Louise, by the way, is a very pleasant lady from Great Britain.  I was immediately charmed by her accent and asked where she was from.  She comes from Kent.  I told her that my earliest memories are of England, since that was my dad's last duty station in the Air Force back in the late 1970s.  I was very young when I lived in England, but I still fondly remember my time there.

Once we met our hostess, we entered the Tower for the first time.  It truly is for two people and is definitely not kid friendly.  In fact, in the ad for the Tower, it specifically states that it's strictly for two people and children cannot be accommodated.  I'm sure the reason for that is because there is simply no room for more than two people.  Over this Columbus Day weekend, we really got a taste of what it would be like to live in a tiny house.  Here are a few pictures of the inside of the newly constructed Tower.


This is the yard area next to the Tower.  It offers a bit of privacy from the somewhat busy road that passes in front of the property.


This is the inside of the first floor.  You can't really see it too well, but there's a counter to the right that has a microwave, two burner stove top, a small refrigerator, dishwasher, and sink.  The house is stocked with cookware and dishes, too.  Behind the two chairs is a small table and chairs for two people.  Louise thoughtfully stocked the tower with books in English and French, as well as some DVDs.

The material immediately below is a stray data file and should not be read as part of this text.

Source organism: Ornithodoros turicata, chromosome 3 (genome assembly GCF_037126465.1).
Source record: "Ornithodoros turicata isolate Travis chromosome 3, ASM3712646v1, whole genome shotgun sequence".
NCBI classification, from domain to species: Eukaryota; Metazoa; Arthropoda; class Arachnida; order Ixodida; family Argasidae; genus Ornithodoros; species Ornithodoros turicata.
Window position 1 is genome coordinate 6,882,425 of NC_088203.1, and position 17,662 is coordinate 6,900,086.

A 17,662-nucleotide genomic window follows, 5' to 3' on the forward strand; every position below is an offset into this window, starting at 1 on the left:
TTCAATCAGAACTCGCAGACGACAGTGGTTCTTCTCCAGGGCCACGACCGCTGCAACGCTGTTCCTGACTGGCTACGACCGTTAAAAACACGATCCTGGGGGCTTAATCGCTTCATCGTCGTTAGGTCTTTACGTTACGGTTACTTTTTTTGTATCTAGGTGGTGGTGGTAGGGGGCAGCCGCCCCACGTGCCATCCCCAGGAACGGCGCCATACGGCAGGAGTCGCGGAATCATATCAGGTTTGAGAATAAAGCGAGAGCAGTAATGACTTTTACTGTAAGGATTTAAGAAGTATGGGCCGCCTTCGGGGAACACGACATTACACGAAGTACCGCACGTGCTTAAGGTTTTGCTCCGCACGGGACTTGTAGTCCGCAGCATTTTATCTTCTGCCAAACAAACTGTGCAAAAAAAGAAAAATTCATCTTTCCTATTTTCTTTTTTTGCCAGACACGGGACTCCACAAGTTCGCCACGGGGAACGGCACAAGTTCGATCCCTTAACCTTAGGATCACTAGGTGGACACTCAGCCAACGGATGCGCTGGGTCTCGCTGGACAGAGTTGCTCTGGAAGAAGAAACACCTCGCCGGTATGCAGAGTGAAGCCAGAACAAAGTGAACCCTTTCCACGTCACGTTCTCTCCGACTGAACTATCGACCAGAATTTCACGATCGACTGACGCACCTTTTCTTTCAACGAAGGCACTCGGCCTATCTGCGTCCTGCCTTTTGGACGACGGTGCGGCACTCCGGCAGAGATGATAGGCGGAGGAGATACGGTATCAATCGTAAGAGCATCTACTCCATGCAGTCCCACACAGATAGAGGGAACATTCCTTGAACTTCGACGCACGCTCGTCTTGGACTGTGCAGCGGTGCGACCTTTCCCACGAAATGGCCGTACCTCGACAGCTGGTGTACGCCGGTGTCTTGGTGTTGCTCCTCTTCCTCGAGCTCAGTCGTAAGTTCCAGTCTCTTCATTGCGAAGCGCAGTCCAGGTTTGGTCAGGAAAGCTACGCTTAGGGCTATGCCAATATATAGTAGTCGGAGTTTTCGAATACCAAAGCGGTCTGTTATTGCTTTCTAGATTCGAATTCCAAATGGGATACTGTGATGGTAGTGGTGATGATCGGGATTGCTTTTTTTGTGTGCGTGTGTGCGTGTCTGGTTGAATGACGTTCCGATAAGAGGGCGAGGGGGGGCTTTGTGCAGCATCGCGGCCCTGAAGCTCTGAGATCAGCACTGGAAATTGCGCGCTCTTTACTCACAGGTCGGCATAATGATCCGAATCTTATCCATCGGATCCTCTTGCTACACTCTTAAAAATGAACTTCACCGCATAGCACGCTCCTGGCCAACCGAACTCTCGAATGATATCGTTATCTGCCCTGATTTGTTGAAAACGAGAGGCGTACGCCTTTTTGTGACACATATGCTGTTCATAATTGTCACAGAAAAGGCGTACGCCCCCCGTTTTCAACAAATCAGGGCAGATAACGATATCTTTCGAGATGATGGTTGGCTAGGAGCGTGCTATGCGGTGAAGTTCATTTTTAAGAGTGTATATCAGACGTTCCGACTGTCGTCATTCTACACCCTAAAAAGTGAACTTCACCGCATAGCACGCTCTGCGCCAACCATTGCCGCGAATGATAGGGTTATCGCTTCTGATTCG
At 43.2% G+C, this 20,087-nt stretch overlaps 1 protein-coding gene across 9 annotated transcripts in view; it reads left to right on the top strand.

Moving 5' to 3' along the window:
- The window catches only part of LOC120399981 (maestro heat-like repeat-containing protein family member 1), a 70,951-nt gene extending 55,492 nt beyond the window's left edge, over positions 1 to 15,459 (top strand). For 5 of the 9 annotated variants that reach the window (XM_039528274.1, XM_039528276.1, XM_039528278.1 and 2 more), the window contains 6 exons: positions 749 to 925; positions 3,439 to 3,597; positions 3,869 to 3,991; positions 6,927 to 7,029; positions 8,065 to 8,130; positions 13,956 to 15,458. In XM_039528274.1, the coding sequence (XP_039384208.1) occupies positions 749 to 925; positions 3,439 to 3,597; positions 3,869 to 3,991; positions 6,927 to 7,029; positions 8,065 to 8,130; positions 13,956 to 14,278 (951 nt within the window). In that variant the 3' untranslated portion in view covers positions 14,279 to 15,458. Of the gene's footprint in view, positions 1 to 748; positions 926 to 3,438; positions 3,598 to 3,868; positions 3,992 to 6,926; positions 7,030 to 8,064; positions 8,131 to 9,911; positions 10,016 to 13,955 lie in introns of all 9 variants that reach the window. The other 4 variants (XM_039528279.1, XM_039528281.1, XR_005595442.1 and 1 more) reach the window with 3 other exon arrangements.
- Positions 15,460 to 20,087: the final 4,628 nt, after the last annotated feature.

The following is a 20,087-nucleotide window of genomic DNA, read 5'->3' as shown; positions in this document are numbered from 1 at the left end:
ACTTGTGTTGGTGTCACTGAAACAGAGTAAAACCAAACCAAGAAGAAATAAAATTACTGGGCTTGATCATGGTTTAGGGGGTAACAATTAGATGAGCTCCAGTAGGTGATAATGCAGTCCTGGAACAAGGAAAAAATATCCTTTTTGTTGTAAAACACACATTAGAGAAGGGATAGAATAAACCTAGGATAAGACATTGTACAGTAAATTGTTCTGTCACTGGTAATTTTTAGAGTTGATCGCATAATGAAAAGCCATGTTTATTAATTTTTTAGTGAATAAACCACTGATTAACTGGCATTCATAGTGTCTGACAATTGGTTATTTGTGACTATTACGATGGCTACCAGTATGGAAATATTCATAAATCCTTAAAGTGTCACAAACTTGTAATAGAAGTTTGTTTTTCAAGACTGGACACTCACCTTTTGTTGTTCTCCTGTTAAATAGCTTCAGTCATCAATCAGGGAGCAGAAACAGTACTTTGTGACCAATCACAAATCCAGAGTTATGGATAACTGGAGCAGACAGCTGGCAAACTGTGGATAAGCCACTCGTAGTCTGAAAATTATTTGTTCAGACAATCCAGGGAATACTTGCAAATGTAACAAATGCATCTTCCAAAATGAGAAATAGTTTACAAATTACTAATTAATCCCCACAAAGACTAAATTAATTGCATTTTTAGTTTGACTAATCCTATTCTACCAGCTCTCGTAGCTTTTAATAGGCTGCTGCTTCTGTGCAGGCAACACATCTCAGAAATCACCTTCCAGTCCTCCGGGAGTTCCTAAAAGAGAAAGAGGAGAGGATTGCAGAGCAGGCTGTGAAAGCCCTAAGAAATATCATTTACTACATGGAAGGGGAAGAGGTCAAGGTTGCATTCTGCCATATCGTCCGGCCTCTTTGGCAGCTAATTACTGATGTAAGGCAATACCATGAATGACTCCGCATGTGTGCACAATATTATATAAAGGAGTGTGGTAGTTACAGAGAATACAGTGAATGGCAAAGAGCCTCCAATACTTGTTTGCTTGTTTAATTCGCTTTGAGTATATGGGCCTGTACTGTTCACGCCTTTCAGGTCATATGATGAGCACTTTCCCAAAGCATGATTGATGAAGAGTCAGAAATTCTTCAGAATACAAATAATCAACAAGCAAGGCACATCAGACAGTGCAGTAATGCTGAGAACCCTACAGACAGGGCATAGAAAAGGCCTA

Upstairs is the bedroom.  It is equipped with what I think was a full sized bed.  There's a tiny bathroom with a rainfall shower.  The Tower is on a septic tank system, so the plumbing could be fragile.  We did not experience any problems.  I loved the way the sheets and towels smelled.  I should have asked Louise what kind of detergent she uses.  I noticed she was line drying a lot.